A basketball fan, Jake has also become familiar with an array of NBAers who have hung out with him or gifted him with choice memorabilia, including Gilbert Arenas, Josh Smith and Hall of Famer Dominique Wilkins.
Each time an acquaintance hears his fleet-footed rapping for the first time, he and his mom get a little thrill.
“He’s very quick, and apparently he has good ‘flow’ — which I don’t know what that really means — but they’re completely blown away by his ability,” Robyn said.
Pascal van Lieshout, a professor in the department of speech-language pathology at the University of Toronto, says several factors could explain why Jake is so fluid when rapping but not speaking.
The rhythmic nature of the music helps. So does the predictable quality of the words, as stutterers can find reading aloud easier than spontaneous speech. And the breathing patterns in rapping or singing are different than in speech, which also helps.
Robyn says that Jake’s discovery of his skill with rapping hasn’t crossed over into helping him remedy his speech difficulties, which doesn’t surprise Van Lieshout. He says that specialized therapy is crucial in overcoming a speech disability.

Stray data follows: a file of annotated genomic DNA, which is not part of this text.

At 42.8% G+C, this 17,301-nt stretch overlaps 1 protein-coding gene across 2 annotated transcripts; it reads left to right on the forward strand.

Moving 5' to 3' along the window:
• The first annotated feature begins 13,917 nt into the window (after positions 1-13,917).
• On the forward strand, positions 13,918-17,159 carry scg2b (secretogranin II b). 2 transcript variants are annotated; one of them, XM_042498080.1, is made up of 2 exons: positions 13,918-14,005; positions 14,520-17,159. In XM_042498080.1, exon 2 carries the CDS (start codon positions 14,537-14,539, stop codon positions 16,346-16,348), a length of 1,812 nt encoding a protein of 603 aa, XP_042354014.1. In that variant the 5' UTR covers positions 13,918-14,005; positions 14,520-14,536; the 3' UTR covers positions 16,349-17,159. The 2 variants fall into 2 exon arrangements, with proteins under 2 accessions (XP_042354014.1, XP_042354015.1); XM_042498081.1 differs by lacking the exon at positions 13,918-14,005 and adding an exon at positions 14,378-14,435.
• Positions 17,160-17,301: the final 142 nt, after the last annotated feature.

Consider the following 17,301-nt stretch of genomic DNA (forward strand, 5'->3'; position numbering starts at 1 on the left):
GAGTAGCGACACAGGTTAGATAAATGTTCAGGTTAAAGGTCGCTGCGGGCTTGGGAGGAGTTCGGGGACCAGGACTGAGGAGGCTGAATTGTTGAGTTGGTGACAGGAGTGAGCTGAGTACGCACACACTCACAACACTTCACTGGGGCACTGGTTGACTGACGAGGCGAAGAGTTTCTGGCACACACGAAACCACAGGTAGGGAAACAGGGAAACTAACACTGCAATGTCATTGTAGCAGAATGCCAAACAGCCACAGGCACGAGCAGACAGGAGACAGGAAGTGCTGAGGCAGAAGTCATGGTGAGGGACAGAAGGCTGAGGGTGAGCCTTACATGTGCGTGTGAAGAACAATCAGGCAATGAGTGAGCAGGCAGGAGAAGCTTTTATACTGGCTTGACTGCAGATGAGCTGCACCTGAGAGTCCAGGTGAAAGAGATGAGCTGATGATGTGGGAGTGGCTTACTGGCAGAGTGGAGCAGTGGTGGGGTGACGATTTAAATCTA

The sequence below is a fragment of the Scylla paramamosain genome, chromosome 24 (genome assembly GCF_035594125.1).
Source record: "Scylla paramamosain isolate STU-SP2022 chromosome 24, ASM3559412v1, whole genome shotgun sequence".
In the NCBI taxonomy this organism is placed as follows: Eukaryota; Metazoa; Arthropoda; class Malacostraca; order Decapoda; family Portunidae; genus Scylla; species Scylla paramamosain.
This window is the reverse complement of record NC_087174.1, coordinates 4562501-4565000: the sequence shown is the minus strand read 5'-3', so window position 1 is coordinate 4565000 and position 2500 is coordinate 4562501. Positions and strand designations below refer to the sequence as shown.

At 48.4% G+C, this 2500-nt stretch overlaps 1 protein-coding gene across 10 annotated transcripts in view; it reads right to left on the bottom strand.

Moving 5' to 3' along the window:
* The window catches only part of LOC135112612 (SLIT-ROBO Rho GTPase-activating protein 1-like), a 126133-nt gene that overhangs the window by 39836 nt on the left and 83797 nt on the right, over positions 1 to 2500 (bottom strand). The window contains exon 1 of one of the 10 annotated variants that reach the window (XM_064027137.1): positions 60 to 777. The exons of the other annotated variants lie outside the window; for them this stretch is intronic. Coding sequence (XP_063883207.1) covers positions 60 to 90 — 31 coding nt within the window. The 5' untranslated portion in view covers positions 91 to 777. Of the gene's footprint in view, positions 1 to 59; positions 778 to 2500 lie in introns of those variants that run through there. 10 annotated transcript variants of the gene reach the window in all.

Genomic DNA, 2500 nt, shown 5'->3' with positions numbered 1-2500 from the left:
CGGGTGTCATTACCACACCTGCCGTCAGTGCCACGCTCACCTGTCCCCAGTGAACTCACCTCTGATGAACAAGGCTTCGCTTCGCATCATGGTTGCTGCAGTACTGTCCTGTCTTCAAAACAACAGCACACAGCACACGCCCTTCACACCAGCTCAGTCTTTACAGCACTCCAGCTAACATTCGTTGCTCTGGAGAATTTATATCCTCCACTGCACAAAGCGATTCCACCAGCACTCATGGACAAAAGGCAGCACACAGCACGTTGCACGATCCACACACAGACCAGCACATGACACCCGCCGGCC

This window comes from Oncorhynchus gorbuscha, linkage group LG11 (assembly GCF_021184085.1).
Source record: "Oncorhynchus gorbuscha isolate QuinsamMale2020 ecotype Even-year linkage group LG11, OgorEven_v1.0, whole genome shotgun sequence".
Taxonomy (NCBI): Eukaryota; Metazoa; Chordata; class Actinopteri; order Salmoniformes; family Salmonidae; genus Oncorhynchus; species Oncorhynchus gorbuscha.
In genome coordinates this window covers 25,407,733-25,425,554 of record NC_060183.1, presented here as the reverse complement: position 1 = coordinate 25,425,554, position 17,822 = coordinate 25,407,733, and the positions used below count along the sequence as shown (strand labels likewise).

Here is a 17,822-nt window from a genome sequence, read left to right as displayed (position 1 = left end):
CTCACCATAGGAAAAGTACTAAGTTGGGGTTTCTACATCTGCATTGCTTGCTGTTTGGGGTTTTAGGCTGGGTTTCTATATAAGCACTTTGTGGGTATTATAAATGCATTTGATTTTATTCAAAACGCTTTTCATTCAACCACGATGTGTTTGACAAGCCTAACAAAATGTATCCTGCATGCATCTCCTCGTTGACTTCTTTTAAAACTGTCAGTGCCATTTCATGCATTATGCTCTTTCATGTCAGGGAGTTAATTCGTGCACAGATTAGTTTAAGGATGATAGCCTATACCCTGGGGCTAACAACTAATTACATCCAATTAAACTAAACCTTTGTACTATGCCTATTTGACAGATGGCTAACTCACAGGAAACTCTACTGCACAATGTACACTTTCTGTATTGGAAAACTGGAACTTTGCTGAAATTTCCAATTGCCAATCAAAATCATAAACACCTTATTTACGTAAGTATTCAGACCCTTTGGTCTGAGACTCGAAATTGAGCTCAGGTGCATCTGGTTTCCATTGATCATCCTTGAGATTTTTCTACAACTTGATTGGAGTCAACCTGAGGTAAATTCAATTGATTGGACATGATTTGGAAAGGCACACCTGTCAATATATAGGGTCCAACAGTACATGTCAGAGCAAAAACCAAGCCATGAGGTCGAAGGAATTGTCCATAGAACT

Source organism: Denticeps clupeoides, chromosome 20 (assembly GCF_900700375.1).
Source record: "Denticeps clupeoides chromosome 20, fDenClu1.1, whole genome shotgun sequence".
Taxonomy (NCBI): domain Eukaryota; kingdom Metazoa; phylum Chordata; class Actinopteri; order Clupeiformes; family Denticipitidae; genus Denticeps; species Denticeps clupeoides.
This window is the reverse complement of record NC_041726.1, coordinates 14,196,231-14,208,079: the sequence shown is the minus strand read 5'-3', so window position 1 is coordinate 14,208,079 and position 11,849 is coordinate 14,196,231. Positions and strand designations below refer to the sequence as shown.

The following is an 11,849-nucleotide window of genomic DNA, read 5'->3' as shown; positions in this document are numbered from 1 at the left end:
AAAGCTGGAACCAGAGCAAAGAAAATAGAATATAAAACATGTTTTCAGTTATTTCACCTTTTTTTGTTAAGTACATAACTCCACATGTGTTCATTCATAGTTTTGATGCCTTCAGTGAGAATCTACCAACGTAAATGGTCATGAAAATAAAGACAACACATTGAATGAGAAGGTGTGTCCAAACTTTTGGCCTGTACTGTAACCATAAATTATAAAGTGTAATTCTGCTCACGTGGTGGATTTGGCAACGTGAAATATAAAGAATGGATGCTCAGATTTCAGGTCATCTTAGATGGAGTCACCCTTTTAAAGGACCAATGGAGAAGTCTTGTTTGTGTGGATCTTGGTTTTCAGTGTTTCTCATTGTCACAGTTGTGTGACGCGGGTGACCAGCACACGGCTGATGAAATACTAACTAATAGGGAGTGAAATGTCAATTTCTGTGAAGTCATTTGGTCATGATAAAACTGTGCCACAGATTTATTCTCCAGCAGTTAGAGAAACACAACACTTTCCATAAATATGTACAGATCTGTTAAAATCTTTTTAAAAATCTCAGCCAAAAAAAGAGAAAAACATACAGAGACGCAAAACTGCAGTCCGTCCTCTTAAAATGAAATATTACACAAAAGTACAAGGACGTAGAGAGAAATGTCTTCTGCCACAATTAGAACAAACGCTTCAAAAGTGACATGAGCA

And Robyn has, in fact, invested thousands of dollars in a variety of speech therapists for Jake, but was frustrated by the lack of progress. Regardless, Van Lieshout does acknowledge that some stutterers suffer from social anxieties relating to their speech impediments, so the confidence boost provided by Jake’s rapping could still be fairly significant.
“Whenever a person who stutters takes on activities that help them regain some fluency and confidence, I think that’s always a good thing to do,” he said.
Jake is also a skilled painter, showing off an especially appealing portrait of soul legend Stevie Wonder — whom Jake idolizes in part for the way he’s flourished in spite of a substantial physical hurdle. But Jake feels certain his future is in music.
After all, he knows exactly what he wants to say. And now he has a way to say it.
“I wanna get my story out there and get the message out that we can do it. Anything we want. And we can’t let one small thing, like a disability, get in between our dreams.”